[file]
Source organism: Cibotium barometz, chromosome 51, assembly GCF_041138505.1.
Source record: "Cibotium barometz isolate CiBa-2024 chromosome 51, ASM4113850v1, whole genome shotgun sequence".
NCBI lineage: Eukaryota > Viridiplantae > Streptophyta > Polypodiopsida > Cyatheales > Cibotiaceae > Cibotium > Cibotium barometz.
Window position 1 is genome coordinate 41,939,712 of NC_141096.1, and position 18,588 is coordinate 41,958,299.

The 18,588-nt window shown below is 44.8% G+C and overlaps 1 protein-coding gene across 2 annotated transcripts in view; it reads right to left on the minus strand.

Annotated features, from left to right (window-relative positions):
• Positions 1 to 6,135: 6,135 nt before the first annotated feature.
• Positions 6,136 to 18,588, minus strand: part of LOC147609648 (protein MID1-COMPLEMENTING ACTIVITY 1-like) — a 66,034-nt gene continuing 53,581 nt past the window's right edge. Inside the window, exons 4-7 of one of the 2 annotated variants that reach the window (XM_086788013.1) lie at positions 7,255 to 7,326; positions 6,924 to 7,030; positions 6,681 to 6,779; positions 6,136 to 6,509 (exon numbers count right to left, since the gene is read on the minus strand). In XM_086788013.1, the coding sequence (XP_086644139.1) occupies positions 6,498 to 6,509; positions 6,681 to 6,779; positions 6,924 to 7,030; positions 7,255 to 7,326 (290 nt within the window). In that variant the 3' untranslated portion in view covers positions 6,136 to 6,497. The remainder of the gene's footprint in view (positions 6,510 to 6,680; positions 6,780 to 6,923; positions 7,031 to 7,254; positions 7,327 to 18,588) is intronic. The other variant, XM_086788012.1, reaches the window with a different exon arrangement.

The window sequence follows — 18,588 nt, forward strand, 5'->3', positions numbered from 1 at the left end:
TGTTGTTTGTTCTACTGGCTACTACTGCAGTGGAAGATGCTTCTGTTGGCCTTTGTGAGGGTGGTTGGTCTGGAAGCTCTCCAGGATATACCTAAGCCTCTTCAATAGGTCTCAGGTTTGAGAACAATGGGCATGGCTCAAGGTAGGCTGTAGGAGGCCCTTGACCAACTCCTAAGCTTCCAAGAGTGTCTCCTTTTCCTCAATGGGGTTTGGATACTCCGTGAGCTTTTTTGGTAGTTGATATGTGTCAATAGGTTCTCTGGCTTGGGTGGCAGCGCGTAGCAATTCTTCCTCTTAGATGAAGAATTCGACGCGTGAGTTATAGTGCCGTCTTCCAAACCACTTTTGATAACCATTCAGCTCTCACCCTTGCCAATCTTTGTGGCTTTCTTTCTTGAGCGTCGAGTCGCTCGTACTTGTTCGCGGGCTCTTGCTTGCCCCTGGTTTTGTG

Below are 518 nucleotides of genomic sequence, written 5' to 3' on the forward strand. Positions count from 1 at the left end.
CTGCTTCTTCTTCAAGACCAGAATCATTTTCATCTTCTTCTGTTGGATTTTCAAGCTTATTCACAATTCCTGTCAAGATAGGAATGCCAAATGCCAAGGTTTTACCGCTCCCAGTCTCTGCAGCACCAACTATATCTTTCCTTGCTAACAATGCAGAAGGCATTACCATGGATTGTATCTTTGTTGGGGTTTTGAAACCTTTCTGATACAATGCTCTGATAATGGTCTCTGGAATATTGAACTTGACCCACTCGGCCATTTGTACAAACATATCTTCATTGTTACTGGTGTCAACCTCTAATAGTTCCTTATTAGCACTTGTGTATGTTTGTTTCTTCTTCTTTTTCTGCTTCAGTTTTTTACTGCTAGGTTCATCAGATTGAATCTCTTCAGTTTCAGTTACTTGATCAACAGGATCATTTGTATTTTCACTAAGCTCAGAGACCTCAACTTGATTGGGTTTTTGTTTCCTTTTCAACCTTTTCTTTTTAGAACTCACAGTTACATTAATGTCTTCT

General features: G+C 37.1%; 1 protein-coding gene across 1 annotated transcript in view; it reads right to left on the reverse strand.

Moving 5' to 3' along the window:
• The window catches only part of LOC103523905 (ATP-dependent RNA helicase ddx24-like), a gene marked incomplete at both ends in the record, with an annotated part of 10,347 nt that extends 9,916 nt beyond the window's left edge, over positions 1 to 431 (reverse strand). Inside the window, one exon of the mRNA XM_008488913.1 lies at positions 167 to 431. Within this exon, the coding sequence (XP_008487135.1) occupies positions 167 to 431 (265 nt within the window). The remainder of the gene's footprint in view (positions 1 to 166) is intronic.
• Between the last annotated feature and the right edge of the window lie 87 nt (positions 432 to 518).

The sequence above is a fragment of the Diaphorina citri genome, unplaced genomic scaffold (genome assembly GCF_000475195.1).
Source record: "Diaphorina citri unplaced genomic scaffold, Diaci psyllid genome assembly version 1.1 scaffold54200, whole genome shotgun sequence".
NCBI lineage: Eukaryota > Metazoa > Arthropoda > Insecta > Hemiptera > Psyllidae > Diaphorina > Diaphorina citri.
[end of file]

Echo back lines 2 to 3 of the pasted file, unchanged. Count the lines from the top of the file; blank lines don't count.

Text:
Source record: "Cibotium barometz isolate CiBa-2024 chromosome 51, ASM4113850v1, whole genome shotgun sequence".
NCBI lineage: Eukaryota > Viridiplantae > Streptophyta > Polypodiopsida > Cyatheales > Cibotiaceae > Cibotium > Cibotium barometz.